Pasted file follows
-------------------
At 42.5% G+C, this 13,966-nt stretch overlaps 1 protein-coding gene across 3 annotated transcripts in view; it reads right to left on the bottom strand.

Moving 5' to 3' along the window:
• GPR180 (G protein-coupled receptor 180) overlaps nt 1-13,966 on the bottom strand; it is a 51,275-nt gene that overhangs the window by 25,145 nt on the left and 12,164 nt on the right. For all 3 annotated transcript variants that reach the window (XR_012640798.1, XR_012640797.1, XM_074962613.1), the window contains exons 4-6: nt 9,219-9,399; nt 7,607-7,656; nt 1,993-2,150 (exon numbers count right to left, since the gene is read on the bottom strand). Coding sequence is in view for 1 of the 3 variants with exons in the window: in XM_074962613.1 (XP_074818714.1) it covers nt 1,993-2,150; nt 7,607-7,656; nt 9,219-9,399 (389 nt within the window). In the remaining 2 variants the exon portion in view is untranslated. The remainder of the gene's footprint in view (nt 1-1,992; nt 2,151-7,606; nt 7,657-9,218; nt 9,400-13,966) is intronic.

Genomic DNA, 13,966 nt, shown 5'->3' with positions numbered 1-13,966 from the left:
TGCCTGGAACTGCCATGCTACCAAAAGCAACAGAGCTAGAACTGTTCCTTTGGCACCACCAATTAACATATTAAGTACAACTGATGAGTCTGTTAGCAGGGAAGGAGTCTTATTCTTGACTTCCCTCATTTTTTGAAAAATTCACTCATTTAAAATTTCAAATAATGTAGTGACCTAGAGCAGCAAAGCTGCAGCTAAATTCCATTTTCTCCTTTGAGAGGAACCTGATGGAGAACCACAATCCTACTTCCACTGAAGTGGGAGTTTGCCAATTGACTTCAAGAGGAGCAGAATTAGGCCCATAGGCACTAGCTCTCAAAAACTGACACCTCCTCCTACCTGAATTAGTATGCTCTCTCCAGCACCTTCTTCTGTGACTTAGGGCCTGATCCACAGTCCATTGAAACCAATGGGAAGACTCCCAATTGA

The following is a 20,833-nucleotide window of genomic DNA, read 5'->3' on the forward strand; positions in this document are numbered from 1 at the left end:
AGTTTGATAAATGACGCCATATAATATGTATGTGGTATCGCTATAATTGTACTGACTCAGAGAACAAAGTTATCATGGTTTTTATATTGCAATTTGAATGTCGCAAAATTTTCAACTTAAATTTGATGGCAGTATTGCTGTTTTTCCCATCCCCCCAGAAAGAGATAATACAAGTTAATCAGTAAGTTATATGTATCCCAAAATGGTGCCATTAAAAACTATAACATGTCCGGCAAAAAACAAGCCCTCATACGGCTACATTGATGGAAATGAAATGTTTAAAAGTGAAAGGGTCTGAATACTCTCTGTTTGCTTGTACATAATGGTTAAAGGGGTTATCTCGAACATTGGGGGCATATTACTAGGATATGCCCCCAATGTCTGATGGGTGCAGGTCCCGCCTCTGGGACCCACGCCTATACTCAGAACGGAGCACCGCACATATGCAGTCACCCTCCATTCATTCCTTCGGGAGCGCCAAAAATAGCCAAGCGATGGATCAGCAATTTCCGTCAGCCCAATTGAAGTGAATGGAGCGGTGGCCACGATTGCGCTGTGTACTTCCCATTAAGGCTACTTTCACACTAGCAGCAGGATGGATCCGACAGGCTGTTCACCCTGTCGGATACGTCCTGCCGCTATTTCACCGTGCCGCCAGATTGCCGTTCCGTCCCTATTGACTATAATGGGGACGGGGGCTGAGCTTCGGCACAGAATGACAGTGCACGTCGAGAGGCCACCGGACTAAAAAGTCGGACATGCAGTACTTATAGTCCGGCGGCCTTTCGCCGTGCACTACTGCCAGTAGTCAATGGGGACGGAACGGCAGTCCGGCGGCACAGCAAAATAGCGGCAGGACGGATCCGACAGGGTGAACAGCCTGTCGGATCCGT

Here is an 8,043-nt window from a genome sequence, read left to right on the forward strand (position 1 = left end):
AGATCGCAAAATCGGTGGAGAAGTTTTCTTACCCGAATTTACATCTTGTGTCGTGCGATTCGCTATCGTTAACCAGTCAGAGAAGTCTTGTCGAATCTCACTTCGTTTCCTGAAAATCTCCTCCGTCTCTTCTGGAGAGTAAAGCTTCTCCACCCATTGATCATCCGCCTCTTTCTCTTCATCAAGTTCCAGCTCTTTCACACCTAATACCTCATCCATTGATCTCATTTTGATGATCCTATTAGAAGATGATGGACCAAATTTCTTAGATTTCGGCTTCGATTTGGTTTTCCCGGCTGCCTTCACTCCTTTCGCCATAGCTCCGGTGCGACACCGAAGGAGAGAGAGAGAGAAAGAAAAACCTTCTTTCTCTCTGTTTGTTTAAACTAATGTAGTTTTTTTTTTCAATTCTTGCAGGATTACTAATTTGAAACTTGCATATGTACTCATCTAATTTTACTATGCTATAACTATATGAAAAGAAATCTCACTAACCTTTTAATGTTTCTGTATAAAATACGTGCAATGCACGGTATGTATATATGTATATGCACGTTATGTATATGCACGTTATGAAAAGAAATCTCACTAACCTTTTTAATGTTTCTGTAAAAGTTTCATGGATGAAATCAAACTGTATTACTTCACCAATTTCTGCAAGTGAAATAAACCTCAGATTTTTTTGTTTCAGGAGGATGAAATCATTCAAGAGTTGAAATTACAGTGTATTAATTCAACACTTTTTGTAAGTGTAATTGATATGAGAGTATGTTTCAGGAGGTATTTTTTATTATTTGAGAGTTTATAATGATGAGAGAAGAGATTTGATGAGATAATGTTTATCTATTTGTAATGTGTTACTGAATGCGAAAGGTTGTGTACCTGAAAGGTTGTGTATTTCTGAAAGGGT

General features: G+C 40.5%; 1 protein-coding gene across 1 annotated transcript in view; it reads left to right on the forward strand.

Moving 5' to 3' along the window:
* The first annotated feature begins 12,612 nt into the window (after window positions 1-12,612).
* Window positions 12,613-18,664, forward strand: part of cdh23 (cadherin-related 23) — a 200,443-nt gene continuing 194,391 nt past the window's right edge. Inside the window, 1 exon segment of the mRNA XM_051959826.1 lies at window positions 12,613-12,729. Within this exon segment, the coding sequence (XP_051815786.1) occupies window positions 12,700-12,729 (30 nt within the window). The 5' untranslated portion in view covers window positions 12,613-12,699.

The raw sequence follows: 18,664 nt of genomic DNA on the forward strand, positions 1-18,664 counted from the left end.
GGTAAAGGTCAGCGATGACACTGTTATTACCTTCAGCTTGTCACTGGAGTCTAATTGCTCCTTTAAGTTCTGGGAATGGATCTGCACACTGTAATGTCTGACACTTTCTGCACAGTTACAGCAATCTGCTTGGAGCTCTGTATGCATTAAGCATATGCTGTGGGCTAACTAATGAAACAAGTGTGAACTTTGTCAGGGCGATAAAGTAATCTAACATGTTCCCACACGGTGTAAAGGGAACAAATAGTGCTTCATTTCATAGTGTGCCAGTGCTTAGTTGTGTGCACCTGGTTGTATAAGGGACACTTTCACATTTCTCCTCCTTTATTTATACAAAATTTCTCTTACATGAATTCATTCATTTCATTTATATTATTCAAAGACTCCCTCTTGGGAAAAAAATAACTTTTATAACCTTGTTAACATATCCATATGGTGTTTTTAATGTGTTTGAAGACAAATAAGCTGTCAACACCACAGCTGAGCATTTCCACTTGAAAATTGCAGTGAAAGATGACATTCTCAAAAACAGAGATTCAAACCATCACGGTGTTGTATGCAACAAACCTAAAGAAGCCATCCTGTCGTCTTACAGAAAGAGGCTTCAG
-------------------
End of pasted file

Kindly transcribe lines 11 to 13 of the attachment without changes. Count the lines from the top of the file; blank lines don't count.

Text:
Moving 5' to 3' along the window:
* The first annotated feature begins 12,612 nt into the window (after window positions 1-12,612).
* Window positions 12,613-18,664, forward strand: part of cdh23 (cadherin-related 23) — a 200,443-nt gene continuing 194,391 nt past the window's right edge. Inside the window, 1 exon segment of the mRNA XM_051959826.1 lies at window positions 12,613-12,729. Within this exon segment, the coding sequence (XP_051815786.1) occupies window positions 12,700-12,729 (30 nt within the window). The 5' untranslated portion in view covers window positions 12,613-12,699.